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If you’re looking for a bedtime story, don’t read Brian Freeman’s The Ursulina. If you get to around 95% of the book, and it’s late at night, and you think you can finish in the morning, think again. That’s what I did, and I spent the next 90 minutes tossing and turning. Granted, I told my physical therapist a different story, and much of it was true. But not all. By then I knew the “who”. I just didn’t know all the “how” or the “why.” The Ursulina is labelled #2 in the Shelby Lake series, and it will probably help to read that first. However, it is actually a prequel. What is the Ursulina? The word means, “little she-bear.” We learn of the creature through our narrator, Rebecca Colder, who lives in a small mining town called Random. The Ursulina is described as a “monster”, a huge, Sasquatch type of creature that made a hufffffff sound when he passed by. Rebecca believed. She had a close encounter as a girl back in 1969 but told no one, ever. Much of Rebecca’s story is told in letter form to her child, Shelby. She writes of her job as a sheriff’s deputy. Thus, we learn of the horrendous deaths that occurred in Random, all signed “The Ursulina.” Rebecca is the only female deputy. She lives in a town where women are expected to stay home, raise the kids, and love, honor, and obey their husbands. This is true of the few women who work in the mine; it is true of Rebecca and her husband Ricky. All these women experience verbal abuse, and more, in the workplace and sometimes at home. There are respectable men. Darrell, Rebecca’s deputy partner is one. He’s like a father figure to her. Norm Folz, the lawyer representing the women in a lawsuit against the mine, is another. As usual, Brian Freeman does an excellent job drawing his characters with a wide range of emotions, experiences – and motives. Not all the characters are likable, male or female. Life in this town takes its toll on folks, and that’s not something that can be blamed on the Ursulina. Sexism, greed, all kinds of dishonesty, battering, hatred, and violence – it’s all there. The monster lives in nearly everyone, it seems. But not everyone is a murderer. The revelation was a surprise that took my breath away. I should have seen it coming. After I saw it, it all made sense, even though it didn’t seem 100 percent plausible. But, strangely enough, I understood it, and I could accept it, even though I really wished it had been someone else. I received a digital copy of The Ursulina as an ARC in exchange for my unbiased review. I wish to thank NetGalley, Blackstone Publishing, and the marvelous Mr. Brian Freeman. Opinions expressed are my own.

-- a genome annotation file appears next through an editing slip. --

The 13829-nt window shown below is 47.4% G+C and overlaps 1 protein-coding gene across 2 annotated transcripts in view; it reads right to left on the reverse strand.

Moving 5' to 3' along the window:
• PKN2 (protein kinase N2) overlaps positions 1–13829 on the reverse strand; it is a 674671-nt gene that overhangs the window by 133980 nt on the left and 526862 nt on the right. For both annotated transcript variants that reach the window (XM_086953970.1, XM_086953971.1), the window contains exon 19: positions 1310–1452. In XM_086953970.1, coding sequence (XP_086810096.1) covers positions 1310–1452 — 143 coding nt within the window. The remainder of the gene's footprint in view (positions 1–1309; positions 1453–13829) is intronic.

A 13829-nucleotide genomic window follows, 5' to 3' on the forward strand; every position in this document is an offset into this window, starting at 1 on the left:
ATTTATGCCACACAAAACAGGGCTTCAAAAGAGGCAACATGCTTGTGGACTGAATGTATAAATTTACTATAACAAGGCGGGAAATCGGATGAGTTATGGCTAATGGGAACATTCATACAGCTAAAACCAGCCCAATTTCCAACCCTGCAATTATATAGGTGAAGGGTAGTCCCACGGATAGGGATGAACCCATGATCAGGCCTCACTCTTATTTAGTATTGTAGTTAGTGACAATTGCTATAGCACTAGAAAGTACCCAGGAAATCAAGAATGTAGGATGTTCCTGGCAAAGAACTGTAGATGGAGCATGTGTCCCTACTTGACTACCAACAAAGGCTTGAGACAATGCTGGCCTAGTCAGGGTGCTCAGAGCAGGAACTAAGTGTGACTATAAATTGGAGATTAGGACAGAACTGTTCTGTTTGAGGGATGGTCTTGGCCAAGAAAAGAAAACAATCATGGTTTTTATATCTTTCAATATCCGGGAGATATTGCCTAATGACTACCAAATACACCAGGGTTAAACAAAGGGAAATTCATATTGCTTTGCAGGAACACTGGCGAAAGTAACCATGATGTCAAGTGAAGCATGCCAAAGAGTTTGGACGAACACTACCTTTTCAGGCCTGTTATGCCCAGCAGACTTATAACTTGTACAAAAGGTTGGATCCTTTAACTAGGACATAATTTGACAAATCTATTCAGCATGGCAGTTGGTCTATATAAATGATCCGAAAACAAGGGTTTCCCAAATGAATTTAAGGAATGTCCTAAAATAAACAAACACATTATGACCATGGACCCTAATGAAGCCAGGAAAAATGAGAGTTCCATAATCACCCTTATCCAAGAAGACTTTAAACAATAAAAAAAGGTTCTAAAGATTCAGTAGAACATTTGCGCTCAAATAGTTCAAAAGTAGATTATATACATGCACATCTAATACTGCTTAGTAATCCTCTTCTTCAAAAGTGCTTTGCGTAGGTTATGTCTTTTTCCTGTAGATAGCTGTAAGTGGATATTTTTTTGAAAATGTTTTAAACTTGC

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Thank you to the author, Blackstone Publishing and NetGalley, for an ARC in exchange for an honest review. This murder mystery with a hint of the paranormal (think "Bigfoot") builds slowly, and draws you into the life and rhythm of the small town it's set in. The (male) author does a fantastic job of writing from the POV of a woman and mother, and I was surprised at how invested I became in the story. Not all the characters are likeable, by a far stretch - there are some real sleazebags in this town, but isn't that the case everywhere? And of course the story raises the question of how much of a monster is within each of us. The final twist is a bit foreseeable, but still written in a way that it hit me unexpectedly. I will look out for more by this author.